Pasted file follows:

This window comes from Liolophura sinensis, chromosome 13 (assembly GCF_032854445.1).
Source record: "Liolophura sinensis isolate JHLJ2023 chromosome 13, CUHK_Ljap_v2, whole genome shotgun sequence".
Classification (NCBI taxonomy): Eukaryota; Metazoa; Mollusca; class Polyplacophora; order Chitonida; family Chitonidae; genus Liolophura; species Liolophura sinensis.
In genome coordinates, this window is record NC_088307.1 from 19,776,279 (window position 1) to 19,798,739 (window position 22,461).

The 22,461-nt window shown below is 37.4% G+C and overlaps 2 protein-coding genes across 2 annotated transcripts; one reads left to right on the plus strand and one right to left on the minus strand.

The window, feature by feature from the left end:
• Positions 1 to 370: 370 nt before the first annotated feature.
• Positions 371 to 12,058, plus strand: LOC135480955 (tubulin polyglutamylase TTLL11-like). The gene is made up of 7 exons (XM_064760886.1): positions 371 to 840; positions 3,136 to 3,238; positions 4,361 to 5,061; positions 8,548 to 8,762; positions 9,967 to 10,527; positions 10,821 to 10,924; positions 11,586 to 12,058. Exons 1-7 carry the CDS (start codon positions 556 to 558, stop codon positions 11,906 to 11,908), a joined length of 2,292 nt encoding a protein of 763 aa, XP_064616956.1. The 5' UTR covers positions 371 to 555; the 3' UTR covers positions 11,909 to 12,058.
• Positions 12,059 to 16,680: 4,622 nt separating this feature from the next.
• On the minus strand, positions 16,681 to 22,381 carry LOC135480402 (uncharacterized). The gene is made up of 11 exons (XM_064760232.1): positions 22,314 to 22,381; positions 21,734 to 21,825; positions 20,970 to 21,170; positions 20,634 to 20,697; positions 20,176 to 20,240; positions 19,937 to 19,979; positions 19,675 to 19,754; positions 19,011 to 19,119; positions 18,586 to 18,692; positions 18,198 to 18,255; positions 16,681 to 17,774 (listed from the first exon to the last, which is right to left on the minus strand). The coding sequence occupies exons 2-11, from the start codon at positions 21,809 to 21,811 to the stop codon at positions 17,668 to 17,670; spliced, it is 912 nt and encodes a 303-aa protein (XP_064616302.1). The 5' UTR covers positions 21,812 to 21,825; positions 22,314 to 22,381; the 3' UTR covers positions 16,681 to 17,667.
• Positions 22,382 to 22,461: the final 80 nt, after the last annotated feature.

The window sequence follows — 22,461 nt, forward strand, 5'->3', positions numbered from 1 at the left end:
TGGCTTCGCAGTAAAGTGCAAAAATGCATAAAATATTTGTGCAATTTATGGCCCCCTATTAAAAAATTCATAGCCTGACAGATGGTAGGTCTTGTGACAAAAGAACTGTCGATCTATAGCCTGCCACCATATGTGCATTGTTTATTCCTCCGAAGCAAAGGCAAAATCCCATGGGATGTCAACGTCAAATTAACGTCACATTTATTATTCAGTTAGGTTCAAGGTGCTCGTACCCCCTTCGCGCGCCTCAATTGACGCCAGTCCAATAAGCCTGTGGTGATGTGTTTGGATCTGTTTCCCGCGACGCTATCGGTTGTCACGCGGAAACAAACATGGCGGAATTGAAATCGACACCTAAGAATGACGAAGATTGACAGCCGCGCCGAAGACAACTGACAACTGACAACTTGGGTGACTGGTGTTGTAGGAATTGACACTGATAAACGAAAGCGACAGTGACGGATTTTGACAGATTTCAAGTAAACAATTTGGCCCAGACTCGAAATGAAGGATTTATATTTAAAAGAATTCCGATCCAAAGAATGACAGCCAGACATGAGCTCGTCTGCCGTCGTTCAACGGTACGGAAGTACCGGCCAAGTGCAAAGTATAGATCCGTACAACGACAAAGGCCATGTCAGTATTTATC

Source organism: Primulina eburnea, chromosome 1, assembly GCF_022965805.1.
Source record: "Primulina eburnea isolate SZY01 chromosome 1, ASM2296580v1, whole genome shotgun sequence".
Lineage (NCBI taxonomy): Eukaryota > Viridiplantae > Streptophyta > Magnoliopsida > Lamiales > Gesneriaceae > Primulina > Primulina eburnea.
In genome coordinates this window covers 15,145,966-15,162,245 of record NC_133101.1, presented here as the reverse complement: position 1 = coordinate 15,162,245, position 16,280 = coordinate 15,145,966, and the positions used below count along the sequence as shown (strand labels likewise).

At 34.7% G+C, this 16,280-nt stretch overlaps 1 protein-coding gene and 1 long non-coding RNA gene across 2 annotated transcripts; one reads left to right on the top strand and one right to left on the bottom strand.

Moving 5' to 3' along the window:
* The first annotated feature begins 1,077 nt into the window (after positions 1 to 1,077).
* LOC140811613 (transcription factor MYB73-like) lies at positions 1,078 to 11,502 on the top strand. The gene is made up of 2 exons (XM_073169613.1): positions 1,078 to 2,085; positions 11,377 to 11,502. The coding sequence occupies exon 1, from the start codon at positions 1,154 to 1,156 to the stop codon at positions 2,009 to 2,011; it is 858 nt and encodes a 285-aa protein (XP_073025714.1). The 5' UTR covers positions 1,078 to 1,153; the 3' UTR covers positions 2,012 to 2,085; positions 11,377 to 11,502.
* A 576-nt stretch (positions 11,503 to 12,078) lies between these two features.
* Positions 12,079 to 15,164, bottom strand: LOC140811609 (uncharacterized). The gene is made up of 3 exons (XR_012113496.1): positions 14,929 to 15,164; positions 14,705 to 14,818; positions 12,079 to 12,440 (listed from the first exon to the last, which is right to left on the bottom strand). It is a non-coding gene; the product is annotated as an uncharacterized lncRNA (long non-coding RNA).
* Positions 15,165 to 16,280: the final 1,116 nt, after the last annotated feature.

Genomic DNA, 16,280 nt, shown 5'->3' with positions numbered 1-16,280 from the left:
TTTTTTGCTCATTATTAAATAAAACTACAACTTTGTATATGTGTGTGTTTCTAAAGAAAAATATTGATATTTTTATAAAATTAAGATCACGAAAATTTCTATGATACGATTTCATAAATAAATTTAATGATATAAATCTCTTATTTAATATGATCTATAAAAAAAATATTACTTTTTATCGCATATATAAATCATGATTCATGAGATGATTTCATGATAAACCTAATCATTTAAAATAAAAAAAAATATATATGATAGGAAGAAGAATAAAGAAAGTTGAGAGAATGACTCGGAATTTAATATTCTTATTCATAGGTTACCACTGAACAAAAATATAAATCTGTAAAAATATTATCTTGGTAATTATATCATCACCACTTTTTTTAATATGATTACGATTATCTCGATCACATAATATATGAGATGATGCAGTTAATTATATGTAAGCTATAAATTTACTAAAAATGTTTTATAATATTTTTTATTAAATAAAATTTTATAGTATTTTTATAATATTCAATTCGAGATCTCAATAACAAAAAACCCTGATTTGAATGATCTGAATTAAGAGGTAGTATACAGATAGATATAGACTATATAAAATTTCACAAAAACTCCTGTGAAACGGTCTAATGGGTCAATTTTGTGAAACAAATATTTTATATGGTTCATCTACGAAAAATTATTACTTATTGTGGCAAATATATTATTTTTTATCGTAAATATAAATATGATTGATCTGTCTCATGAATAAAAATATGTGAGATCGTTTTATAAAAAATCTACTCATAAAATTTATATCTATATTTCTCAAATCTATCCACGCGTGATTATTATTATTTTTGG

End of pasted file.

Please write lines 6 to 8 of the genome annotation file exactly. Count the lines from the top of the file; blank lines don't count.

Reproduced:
The window, feature by feature from the left end:
• Positions 1 to 370: 370 nt before the first annotated feature.
• Positions 371 to 12,058, plus strand: LOC135480955 (tubulin polyglutamylase TTLL11-like). The gene is made up of 7 exons (XM_064760886.1): positions 371 to 840; positions 3,136 to 3,238; positions 4,361 to 5,061; positions 8,548 to 8,762; positions 9,967 to 10,527; positions 10,821 to 10,924; positions 11,586 to 12,058. Exons 1-7 carry the CDS (start codon positions 556 to 558, stop codon positions 11,906 to 11,908), a joined length of 2,292 nt encoding a protein of 763 aa, XP_064616956.1. The 5' UTR covers positions 371 to 555; the 3' UTR covers positions 11,909 to 12,058.